Aspirational gardeners watch the Chelsea Flower Show or go to Bloom and decide they want something special for their own garden
It is here, early March – when many are still looking out the window, thinking about maybe getting stuck into a bit of gardening sometime soon – probably after St Patrick’s Day.
Our national holiday in March is the day when, historically, the horticultural gears ramp up for semi-detached gardeners.
Meanwhile, the Serious Ones have been toiling away at the coalface since – whenever. They actually never stopped. For these people, the work does not cease. It simply morphs into different sorts of work.
So while the more leisured gardeners consider the lily, the worker bees are busy planning on what variety of lily they will have planted and planning on how to battle with the coming scourge of lily beetle.
This is the time when anyone with a glasshouse and a penchant for summer annuals is buying seed and sowing it for the coming summer colour show.
Lots of us will wait and buy our old favourites from the garden centre next May. The garden centres, for their part, do a decent range of species and colours in well-priced trays of plugs and little plants for a summer bedding and annuals display.
Lots of us are happy with the trays of mixed colours that annuals often come in. But if your front door is raspberry pink and you want to be guaranteed raspberry pink cosmos or aubergine cornflowers to compliment the door, wouldn’t it be nice to have somewhere that you could go to order these particular shades and varieties?
There are also some gardeners who are a little more aspirational. They watch the Chelsea Flower Show every year and go to Bloom and want something special for their own garden.
They would like to plant something a bit more stand-out – but they either have no greenhouse, or have no time to start everything off from seed.
Sowing your own seed is time consuming. You have to source the desired seed – and if it is an unusual seed, it might not be available in the first or second or even third garden centre. The desired seed acquired, you sow them in trays, at the right depth, and in the correct conditions for the required germination period.
Remember that these can vary widely with different species. When they grow, they then need to be pricked out and planted on in individual pots, once and maybe twice before they are ready to go out to the garden.
The business of when to put them out in the garden is another factor. Often, it can be late May by the time the weather is completely safe for your precious tender annuals to be planted out.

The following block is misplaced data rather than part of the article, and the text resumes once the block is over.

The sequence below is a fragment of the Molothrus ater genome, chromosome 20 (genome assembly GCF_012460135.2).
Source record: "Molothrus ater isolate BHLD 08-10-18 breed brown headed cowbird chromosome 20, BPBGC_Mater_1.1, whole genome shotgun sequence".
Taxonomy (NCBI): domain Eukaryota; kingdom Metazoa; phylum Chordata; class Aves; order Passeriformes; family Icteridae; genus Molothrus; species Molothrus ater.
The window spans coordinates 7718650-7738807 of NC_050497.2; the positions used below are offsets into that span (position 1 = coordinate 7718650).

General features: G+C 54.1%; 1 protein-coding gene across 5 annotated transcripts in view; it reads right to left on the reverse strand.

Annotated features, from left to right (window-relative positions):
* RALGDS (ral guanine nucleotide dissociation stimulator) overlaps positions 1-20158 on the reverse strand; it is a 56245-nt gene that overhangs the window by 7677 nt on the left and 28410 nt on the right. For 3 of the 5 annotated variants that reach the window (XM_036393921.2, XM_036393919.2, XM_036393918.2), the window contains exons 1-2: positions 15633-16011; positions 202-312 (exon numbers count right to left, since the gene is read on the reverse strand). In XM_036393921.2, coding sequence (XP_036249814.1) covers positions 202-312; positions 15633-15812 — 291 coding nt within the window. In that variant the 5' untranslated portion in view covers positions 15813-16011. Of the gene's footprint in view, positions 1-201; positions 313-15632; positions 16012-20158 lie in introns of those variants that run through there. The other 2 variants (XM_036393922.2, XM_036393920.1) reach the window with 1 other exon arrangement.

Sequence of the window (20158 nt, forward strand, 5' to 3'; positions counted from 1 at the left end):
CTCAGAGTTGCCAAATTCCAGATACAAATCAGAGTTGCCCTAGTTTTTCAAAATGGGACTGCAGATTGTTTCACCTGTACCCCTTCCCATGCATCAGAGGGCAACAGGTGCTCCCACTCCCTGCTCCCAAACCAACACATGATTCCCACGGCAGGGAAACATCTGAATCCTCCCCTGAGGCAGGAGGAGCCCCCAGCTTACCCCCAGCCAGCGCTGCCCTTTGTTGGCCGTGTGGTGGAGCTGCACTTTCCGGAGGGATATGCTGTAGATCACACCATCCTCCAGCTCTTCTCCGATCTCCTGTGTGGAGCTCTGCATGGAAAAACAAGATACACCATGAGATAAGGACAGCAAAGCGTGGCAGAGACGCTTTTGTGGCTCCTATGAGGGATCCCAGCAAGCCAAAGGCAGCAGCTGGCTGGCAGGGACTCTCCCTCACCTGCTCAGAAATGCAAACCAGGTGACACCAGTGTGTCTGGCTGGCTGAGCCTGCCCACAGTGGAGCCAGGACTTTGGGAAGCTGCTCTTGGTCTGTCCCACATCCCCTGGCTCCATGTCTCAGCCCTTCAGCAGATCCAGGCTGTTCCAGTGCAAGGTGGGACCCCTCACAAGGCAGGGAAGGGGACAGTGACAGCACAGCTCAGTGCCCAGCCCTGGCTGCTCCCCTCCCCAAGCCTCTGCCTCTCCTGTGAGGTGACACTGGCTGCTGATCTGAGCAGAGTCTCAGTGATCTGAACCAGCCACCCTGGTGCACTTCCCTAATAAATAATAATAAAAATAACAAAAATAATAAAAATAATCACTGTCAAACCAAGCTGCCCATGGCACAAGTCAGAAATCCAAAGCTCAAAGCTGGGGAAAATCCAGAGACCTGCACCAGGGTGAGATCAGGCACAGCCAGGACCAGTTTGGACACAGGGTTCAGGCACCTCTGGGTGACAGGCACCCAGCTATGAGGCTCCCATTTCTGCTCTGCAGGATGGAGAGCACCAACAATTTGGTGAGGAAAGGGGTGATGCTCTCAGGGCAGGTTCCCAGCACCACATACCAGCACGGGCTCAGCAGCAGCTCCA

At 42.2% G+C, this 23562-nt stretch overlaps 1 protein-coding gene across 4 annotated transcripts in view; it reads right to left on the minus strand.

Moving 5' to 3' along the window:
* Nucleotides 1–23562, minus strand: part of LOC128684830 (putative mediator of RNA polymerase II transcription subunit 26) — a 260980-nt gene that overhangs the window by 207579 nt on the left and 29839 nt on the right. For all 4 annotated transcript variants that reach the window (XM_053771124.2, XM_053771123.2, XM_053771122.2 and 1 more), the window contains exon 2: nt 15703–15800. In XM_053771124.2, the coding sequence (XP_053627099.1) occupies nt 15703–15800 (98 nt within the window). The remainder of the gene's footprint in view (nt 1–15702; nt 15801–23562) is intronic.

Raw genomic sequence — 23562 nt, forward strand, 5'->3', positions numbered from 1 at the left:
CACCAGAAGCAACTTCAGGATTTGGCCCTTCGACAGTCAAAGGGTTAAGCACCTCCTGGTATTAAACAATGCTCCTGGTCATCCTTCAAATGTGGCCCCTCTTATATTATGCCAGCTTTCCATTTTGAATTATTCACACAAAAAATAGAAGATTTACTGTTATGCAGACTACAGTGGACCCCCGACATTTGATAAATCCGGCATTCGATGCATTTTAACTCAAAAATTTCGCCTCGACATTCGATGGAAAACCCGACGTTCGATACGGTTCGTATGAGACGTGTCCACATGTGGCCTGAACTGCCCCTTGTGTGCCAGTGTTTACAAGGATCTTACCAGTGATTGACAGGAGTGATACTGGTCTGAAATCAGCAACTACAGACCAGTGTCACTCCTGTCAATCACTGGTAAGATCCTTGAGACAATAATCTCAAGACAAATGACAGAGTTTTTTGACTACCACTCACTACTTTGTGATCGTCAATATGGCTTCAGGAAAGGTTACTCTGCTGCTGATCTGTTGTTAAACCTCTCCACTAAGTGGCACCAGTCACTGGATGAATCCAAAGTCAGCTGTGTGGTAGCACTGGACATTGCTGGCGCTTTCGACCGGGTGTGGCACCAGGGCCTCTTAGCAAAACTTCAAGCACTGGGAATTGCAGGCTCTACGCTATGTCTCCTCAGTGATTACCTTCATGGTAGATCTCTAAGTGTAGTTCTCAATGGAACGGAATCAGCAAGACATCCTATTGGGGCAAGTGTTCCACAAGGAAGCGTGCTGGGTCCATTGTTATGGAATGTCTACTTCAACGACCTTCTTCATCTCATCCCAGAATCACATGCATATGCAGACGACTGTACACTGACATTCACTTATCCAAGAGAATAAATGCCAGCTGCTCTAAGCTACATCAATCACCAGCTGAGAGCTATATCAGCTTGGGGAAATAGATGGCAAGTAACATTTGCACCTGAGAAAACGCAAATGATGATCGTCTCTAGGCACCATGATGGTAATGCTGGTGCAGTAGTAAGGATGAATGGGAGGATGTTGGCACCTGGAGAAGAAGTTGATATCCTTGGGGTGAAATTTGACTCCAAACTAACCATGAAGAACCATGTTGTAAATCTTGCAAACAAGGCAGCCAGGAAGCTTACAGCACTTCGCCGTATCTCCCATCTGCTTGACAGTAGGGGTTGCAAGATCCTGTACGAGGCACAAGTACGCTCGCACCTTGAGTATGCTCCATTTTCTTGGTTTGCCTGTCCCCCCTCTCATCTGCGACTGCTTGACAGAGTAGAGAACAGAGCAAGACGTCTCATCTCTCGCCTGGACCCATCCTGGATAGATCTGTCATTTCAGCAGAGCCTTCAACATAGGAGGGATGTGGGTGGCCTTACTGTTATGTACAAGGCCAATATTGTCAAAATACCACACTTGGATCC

Finding space for them in the greenhouse or on your sunny window sills, as they spread and sprawl and get big, can be a nightmare. So, taking care of all of those different elements, is for many, time consuming and fiddly. Yet, even if you are short on time and indoor space, you might still like to grow the fancier annuals.
The answer in Kilkenny is Bespoke Bedding, set up recently by gardening whiz Patrick Lydon in Callan.
Patrick is in the middle of sowing all sorts of lesser-spotted annuals, more unusual little annual treats with which to fill those window boxes, planters and hanging baskets.
He will sow, pot on, shelter and grow on the plants, bringing them to a point at which they can be planted out. All the home gardeners needs to do is order the plants wanted in advance.
If you act now you can order something specific, either from his long list of annuals, and possibly even some things that are not already on it.
The commercial garden centres have so many different plants to fit in, they cannot offer the really specialised varieties of annual.
So you might like Orlaya grandiflora, or Anchusa ‘Blue Angel’ or Escholtzia ‘Pink Champagne’ in your flower border or in your big containers. These are not likely to be found in the garden centre.
Other harder to source annuals include airy Queen Anne’s lace and red orach, which is a very useful red foliar plant.
Cornflowers can be ordered in a range of colours, as can cosmos.
You can even specify the sort of sun flower you might like, maybe a rusty shade or a particularly tall gold, a single or branched variety.
I like the idea of being able to stipulate the colour or larkspur or flax, nasturtium or chrysanthemum. There are so many different nicotianas to think about, some taller and some more compact, in a range of colours.
It is good to be able to order the exact sort that will suit your needs. Annual poppies are another great old fashioned favourite that can be ordered in different shades. Nigella too, comes in dark blues, pale blues, pinks and silvers.
You can order the varieties and quantities you want and need and collect them when the last frosts have passed.
Contact Patrick, tel 087-7972717 or email email@example.com